Excerpt: Lissa - Sugar & Spice

Excerpt: Lissa - Sugar & Spice

Book 3: The Wilde Sisters


It was Lissa Wilde’s birthday.

Her twenty-seventh, if you were counting, which she was not, and the celebration was in full swing.

A perfect celebration. All a girl could want was right within easy reach.

A gaily wrapped box of See’s Truffles. The one-pound box because, what the hell, this was a party.

A long-handled spoon standing in a just-opened pint of Cherry Garcia.

And a vibrator.

Not just any vibrator, but a pink one that had Pleasure Pleaser printed all over the tissue paper that enclosed it… Well, that enclosed it once you got it out of its plain brown wrapper.

Lissa patted the vibrator. “Soon,” she said. Then she tore the wrapping paper off the box of truffles.

What could be better than a birthday party planned by the person who knew the birthday girl best?

“Who, indeed?” Lissa said, fingers hovering over the chocolates.

Which would it be? White? Dark? Milk? Lissa shut her eyes, plucked a chocolate from the box, started to take a ladylike bite, thought the hell with it and popped the whole thing into her mouth.



Amazingly delicious, she decided, and she swallowed, took another piece from the box and bit into it.

A perfect party.

That was the thing about being the only guest. You could concentrate on what really mattered.

“You hear that, Pleasure Pleaser?” she said.

The vibrator didn’t answer. Not that she’d expected it to. In fact, that was the thing about vibrators. They knew their place in life. They never had to be told what to do or how to do it. Or so she’d heard.

The truth was, this was her first sex toy.

She’d walked by a shop just off Hollywood Boulevard maybe ten times before she’d made up her mind to go inside. She’d thought about wearing dark glasses and a pull-down hat and maybe even a trench coat until she’d noticed women going in and out of the place, not hesitating, not in disguise, and she’d taken a breath, opened the door and found herself in, well, in a sex toy wonderland.

Pleasure Pleaser had been in a case along with at least a dozen others, and by the time the salesclerk had finished taking them out, one by one, turning them on and pointing out the high points of each, not only had Lissa been relaxed, she’d also been giggling.

Selecting one had been about as difficult as selecting one chocolate. The only certainty had been that she absolutely didn’t want the one that was supposed to look like a penis.

For one thing, it made her burst out laughing.

For another, the less the thing looked like anything to do with a man, the better.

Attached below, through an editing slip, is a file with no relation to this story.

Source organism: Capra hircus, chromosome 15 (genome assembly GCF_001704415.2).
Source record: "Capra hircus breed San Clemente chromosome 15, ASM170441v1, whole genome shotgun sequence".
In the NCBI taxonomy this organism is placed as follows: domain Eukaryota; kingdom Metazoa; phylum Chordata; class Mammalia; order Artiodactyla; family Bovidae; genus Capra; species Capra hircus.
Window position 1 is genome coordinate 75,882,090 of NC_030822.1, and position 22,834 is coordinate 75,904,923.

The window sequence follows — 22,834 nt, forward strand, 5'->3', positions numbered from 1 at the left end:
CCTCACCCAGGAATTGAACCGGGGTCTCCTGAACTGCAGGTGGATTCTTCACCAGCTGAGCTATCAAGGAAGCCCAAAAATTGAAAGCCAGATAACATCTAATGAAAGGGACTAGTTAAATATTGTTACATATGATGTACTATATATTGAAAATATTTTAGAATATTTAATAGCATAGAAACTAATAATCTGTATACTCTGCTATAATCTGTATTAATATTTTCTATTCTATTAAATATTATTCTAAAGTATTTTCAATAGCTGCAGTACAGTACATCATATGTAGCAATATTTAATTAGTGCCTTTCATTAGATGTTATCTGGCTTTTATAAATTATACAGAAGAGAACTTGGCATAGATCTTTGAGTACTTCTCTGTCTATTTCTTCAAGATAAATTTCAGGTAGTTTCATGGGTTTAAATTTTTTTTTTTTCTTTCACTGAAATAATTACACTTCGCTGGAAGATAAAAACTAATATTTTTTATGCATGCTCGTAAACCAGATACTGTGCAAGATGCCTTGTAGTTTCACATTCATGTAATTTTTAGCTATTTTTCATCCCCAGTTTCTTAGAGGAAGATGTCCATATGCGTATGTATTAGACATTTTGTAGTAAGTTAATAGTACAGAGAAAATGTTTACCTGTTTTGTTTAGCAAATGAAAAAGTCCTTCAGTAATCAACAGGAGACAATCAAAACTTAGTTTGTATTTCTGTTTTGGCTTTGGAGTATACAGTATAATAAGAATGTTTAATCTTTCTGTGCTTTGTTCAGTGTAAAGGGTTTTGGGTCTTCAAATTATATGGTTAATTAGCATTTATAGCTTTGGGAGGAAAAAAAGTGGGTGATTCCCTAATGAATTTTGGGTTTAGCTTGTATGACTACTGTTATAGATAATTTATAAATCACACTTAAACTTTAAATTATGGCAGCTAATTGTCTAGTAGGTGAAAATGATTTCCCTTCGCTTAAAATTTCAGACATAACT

“I know what you mean,” the salesgirl had said. “Who needs a man to get between you and ground zero?”

Lissa ate another truffle.

Who needed that, indeed? The best thing about a vibrator was that after it did its job, it went away until the next time you wanted it.

But then, one way or another, so did men.

Lissa scooped up a spoonful of ice cream and sucked it off the spoon.

“Not ladylike,” one of the nannies who’d raised her would have said.

“Man, that is sexy,” one of the idiots she’d dated would have said.

Hell. What it was, was the best way to savor the taste of the Cherry Garcia. Nothing more, nothing less.

Lissa put her bare feet on the coffee table in her tiny living room, dug her spoon deeper into the ice cream and watched Humphrey Bogart and Ingrid Bergman gaze into each other’s eyes on the DVD. She had the sound muted. Who needed sound when you knew all the dialogue by heart and you could say it along with Ingrid and Bogey?

“But what about us?” Ingrid/Lissa said, and reached for another truffle.

Bogey’s mouth did that funny little twitchy thing it often did.

“We’ll always have Paris,” Bogey/Lissa said.

Ingrid wept. Lissa shoveled in more Cherry Garcia.

Bogey lifted Ingrid’s chin and they did another round of eye-gazing.

“Here’s lookin’ at you, kid,” Bogey/Lissa said.

Last line, blah blah, then fade to black. Lissa reached for a paper napkin, thoughtfully provided by Pirelli’s Pizza, the takeout place that had also thoughtfully provided the nutritious main course for her birthday dinner.

She wiped a tear from her eye and a streak of chocolate from her lip.

Stupid, to cry over a movie that was decades older than she was, to cry over a movie at all, because she knew damn well it had nothing to do with life, but maybe that was the point. Maybe what happened in movies or books or TV shows was the only way anybody could ever even come close to experiencing real, true break-your-heart love.

Not that she was stupid enough to want her heart broken.

Lissa dumped the tissue on the table, swapped the spoon for the remote, clicked the TV off and swapped the remote for the spoon.

It was just the principle of the thing. Feeling down, watching Ingrid fly off with the wrong guy, but then they were all wrong guys, when you came down to it.

Feeling weepy certainly didn’t have anything to do with spending her birthday alone.

Another hit of Cherry Garcia. Some of it dribbled on her What’s Cookin’? T-shirt. So what? That was another benefit of being alone. Yoga pants with a hole in one knee. A stained T-shirt. No makeup. No hairstyle unless dragging her not-blond-not-brown-who-cares-what-color-it-is hair into a ponytail was a style.